Relationships in the city center have already radically changed. Thirty years ago, the city center was mainly made up of shops, but now the share of catering has continued to grow, along with the residential function. The mix of functions changes. This has major consequences: people come for different reasons and at different times, and they make different demands on scarce public space. “We have to give the city back to the people. For that, we have to talk to each other: what will our center look like in ten or fifteen years? This is the knot. So says Klaas Yde Haarsma, responsible for sustainable mobility processes at Royal HaskoningDHV.
What is the starting point?
“The municipal authorities want a beautiful, friendly and lively city. With more space for pedestrians and cyclists, more greenery and more terraces, while retaining the historic character. This is quite a task, as city centers are under increasing pressure. Something really needs to be done.
Does this by definition lead to a city without a car?
“If you generally agree on the welcoming city of the future for stays, then you will also come to the conclusion that it will have consequences on car traffic. These are therefore zero-emission zones and a new look at urban logistics, such as the many parcel deliverers and deliveries for restaurants, which are much more intensive than for shops. You don’t want a truck right outside your patio at three o’clock on a Saturday afternoon. But for us, “getting out of the car” is never an end in itself ”.
Every city is different, of course
“It is always made to measure, it differs from one city to another. How to guarantee a parking space on the outskirts of the city, how to ensure that visitors can easily, quickly and comfortably make round trips to the center? In a big city you can do this with Park & Ride, in a small town you can walk to the center in a few minutes. And in the city of the future, welcoming for stays, this traditional butcher’s shop and its delicious pastry must remain easily accessible. You have to take care of what you have.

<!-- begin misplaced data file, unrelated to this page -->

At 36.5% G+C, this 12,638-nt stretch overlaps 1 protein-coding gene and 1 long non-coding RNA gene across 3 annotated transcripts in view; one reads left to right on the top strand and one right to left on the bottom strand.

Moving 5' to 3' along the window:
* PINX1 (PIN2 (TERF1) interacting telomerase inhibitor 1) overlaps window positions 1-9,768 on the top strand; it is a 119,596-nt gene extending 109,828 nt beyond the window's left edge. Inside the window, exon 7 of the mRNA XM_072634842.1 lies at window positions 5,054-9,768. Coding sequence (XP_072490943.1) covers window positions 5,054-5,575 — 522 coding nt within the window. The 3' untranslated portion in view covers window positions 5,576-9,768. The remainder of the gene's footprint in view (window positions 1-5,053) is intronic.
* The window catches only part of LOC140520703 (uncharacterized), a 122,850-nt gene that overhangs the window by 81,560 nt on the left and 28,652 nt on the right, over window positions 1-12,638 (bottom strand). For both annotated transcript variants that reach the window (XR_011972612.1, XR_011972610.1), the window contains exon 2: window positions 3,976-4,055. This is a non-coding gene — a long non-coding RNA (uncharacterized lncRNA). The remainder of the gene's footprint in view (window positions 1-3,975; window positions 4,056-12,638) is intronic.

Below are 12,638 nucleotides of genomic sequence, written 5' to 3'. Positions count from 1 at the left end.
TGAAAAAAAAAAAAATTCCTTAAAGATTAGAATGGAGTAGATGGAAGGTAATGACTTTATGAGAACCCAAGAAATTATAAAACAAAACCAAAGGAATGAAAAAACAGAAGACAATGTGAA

Can you also share the scarce space?
“Yes, it is an intelligent and flexible use in time and space. For example, a specific location could be a loading and unloading location in the morning and a terrace in the afternoon. We are experimenting with this in different cities. Start small and see what happens. In a historic town like Dokkum, there was also a reluctance to make the center car-free. Then, on a trial basis, a section of the road was closed only on weekends. The general conclusion: we should have done it much earlier. It’s always a combination of new rules and new space. We are advising a growing number of city authorities on how to shape and make the welcoming city center a reality. From Amsterdam to Enschede, from Dordrecht to Dokkum, from Haarlem to Leeuwarden.
How important is it to build support?
It’s essential. You have to build coalitions, work together to achieve the goal of the welcoming city. Most importantly, you build shared support and ownership together. With the association of traders, with catering, with the inhabitants, with logistics providers. We understand traffic and transportation, including the technology toolkit. But above all, our strength is to be able to manage such processes with the municipalities and with other stakeholders. This is how you take the strategy to the streets. ”
What role can technology play in this regard?
“This role is extremely current. With license plate recognition (automatic license plate recognition, ANPR) you can determine who is not allowed to enter the city, if you wish based on the hours, purpose of the visit, the dates of transport and the number of stops to be made. It is also conceivable that you could enter the city for a short time to bring heavy suitcases to the hotel where you have booked. This is how you put the digital barriers, so to speak.
We accept the challenge
Work on the welcoming city of the future for stays begins today. Let’s give the city back to the people together!
“We want to be a city that is accessible and a good place to stay. That is why we are working on a new balance, also for mobility, with all stakeholders. “
Alderman Friso Douwstra of Leeuwarden